Just wanted to share with you a quick post and a few screenshots of what the TeamCity CI Server settings will look like after you install it.
I have been using TeamCity CI Server both for personal experiments and also for professional, scalable and highly available client projects. I must say that its performance is quite good, and configuring continuous integration (CI), automated tests runs (AT) and continuous deployment (CD) is straight forward. Also, the user interface and setup steps are way easier than their counterparts on similar solutions like Team Foundation Server, CruiseControl or Jenkins. Also I must say that in my experience TeamCity is better supporting cross-platform solutions.
In the past, I have setup TeamCity on different servers, along custom content management systems and also along third party products like EPiServer (here you can find my EPiServer step-by-step setup article ).
For one of the these setups, I had it serving as the CI server for a team that at its peak had around 10 developers. The CI process was responsible for building and run automated test sets for frontend (flash and .NET) apps, and a scalable .NET backend components like web and RESTful services, email services and web sites. It also served several environments, including Development, Staging and Production, along with several feature branch environments for specific releases.
Anyway, lets take a look at TeamCity’s most important settings.
To access the CI server’s settings, login into TeamCity and click on the Administration link at the top right corner, next to the search box.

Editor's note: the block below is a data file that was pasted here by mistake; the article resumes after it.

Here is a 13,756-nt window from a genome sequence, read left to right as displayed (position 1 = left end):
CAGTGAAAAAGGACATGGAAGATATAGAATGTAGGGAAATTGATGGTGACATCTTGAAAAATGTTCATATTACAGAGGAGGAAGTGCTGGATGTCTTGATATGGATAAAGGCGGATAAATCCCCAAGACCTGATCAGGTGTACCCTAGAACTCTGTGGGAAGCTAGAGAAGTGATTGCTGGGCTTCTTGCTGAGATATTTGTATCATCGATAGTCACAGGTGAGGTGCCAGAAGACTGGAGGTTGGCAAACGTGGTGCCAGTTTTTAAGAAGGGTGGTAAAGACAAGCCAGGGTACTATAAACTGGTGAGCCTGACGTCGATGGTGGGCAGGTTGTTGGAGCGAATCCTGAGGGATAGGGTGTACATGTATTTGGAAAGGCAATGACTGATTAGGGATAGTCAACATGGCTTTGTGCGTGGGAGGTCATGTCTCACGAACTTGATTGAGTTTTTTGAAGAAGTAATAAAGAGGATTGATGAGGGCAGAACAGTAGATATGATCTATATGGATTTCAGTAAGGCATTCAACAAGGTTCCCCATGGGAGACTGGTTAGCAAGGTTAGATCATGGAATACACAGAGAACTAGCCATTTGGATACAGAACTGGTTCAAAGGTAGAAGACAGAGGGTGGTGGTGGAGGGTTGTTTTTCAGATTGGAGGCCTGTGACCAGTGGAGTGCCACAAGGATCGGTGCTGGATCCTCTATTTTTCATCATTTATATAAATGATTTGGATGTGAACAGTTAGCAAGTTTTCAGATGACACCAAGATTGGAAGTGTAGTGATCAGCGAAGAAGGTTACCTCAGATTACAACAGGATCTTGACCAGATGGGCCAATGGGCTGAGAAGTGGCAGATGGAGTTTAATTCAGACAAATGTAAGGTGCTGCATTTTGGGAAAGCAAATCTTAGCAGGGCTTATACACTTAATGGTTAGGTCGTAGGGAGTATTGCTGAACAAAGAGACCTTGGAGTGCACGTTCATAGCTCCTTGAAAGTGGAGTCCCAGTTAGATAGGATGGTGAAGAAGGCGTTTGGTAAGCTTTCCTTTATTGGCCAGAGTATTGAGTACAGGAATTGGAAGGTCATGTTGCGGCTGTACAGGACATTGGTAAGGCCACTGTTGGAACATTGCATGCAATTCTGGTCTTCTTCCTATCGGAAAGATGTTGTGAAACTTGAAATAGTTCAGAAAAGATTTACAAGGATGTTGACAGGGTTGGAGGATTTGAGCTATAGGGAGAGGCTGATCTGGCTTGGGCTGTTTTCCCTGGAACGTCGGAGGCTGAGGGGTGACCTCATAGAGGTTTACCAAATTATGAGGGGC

In the General tab, you will find the database name and user, the folder paths for the data, artifacts and cache directories, the maximum build artifacts size, and most relevant, the actual server URL, including the port being used.
Following are the version control settings indicating the frequency to check the associated repositories for changes. after that, basic permission flags, including authentication settings and guest user configuration.
The next tab is the Report Tabs, were you can define the custom artifact-based tabs for build reports. In the screenshot you can see Code Coverage and JavaDoc reports configured.
Following are the Issue Tracker and the Agent Cloud tabs, although I haven’t done much with them before.
Next to the right, is the Email Notifier tool, where you can, and should, setup your email notifications. You can also set Jabber notifications by configuring the next tab.
The last tabs are for Plugins, Diagnostics, Tools and Usage Statistics. Their configuration and usage will vary, but they are more of an advanced configuration, rather than the default, more common and simple setup you will usually need.
Again, you can see how simple is to configure the basics to get your CI up and running. Check the screenshots, and feel free to leave your comments or questions on the comments section if you want. Hope this helps!